Bhagavad Gita: Chapter 2, Verse 53

श्रुतिविप्रतिपन्ना ते यदा स्थास्यति निश्चला |
समाधावचला बुद्धिस्तदा योगमवाप्स्यसि || 53||

śhruti-vipratipannā te yadā sthāsyati niśhchalā
samādhāv-achalā buddhis tadā yogam avāpsyasi

śhruti-vipratipannānot allured by the fruitive sections of the Vedas; teyour; yadāwhen; sthāsyatiremains; niśhchalāsteadfast; samādhauin divine consciousness; achalāsteadfast; buddhiḥintellect; tadāat that time; yogamYog; avāpsyasiyou will attain

shruti-vipratipanna te yada sthasyati nishchala
samadhav-achala buddhis tada yogam avapsyasi


BG 2.53: When your intellect ceases to be allured by the fruitive sections of the Vedas and remains steadfast in divine consciousness, you will then attain the state of perfect Yog.


As sādhaks advance on the spiritual path, within their minds their relationship with God becomes stronger. At that time, they find the Vedic rituals they were previously performing to be cumbersome and time consuming. They then wonder whether they are obliged to keep performing the rituals, along with their devotion, and if they reject the ritual and dedicate themselves fully to their sādhanā, will they be committing an offense? Such people will find the answer to their doubt in this verse. Shree Krishna says that to be fixed in sādhanā without being allured to the fruitive sections of the Vedas is not an offence; rather, it is a higher spiritual state.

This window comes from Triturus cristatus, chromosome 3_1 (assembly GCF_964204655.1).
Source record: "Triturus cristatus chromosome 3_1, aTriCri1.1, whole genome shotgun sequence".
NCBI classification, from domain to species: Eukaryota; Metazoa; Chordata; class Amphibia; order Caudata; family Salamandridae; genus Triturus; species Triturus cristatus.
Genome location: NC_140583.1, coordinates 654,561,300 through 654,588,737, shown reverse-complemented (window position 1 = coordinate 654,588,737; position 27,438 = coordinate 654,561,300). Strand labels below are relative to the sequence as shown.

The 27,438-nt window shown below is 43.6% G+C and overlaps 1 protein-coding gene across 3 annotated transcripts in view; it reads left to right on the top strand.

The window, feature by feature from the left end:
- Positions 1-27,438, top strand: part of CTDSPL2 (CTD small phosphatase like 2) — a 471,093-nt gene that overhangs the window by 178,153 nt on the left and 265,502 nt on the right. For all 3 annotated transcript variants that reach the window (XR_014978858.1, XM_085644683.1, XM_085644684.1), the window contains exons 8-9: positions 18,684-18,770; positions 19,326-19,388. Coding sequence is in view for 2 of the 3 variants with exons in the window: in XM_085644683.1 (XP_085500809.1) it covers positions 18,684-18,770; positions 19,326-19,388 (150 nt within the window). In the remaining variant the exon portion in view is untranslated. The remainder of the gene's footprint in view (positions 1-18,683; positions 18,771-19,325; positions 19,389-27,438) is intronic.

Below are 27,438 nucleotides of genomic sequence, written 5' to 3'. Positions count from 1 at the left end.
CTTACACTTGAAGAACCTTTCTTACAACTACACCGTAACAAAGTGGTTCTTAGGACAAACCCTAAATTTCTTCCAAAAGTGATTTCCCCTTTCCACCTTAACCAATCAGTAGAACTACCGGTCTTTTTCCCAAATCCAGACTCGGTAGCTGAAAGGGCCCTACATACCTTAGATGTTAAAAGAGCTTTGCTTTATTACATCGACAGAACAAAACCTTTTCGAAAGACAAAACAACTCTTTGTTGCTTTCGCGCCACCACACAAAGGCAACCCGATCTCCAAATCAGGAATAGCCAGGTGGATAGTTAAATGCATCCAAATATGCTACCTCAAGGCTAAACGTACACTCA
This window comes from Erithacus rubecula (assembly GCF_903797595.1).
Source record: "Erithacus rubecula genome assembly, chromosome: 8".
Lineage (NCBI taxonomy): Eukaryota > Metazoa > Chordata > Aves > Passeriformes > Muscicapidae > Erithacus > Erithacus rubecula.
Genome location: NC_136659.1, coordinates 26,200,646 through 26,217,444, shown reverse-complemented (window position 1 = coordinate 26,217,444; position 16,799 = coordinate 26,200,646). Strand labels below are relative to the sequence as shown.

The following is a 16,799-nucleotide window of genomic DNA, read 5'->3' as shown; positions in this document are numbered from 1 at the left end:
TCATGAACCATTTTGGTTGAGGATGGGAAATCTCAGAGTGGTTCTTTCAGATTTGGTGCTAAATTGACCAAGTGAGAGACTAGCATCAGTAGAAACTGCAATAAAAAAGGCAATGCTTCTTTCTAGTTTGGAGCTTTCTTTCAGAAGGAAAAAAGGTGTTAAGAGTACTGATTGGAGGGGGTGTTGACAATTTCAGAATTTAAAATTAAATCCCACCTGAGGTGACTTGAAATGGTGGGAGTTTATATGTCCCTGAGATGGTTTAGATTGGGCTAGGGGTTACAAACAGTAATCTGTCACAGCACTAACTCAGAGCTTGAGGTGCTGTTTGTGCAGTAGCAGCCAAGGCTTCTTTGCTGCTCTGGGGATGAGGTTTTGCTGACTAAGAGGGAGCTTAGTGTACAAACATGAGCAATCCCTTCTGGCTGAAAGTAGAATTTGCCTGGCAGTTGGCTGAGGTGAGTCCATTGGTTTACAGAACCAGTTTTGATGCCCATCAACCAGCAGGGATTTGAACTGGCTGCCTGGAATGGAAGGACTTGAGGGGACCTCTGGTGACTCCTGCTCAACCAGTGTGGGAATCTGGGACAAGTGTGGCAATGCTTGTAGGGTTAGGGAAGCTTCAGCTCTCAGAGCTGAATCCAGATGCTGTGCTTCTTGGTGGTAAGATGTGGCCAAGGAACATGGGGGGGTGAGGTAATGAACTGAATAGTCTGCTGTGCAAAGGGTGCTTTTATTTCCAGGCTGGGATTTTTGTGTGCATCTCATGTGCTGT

Madhavendra Puri, the famous 14th century sage, states this sentiment very emphatically. He was a Vedic Brahmin and used to engage in extensive ritualistic practices, but then took to sanyās (the renounced order), and engaged wholeheartedly in devotion to Shree Krishna. In his later life, he wrote:

sandhyā vandana bhadramastu bhavate bhoḥ snāna tubhyaṁ namaḥ
bho devāḥ pitaraśhchatarapaṇa vidhau nahaṁ kṣhamaḥ kṣhamyatām
yatra kvāpi niṣhadya yādava kulottaasya kansadviṣhaḥ
smāraṁ smāramaghaṁ harāmi tadalaṁ manye kimanyena me [v46]

“I wish to apologize to all kinds of rituals as I have no time to respect them. So dear Sandhyā Vandan (a set of rituals performed thrice daily by those who have received the sacred thread), holy baths, sacrifices to the celestial gods, offerings to the ancestors, etc. please excuse me. Now, wherever I sit, I remember the Supreme Lord Shree Krishna, the enemy of Kansa, and that is sufficient to release me from material bondage.”

Shree Krishna uses the word samādhāv-achalā in this verse, to refer to the state of steadfastness in divine consciousness. The word Samādhi has been formed from the roots sam (equilibrium) and dhi (intellect), meaning, “a state of total equilibrium of the intellect.” One who is steadfast in the higher consciousness, unmoved by material allurements attains that state of Samādhi, or perfect Yog.

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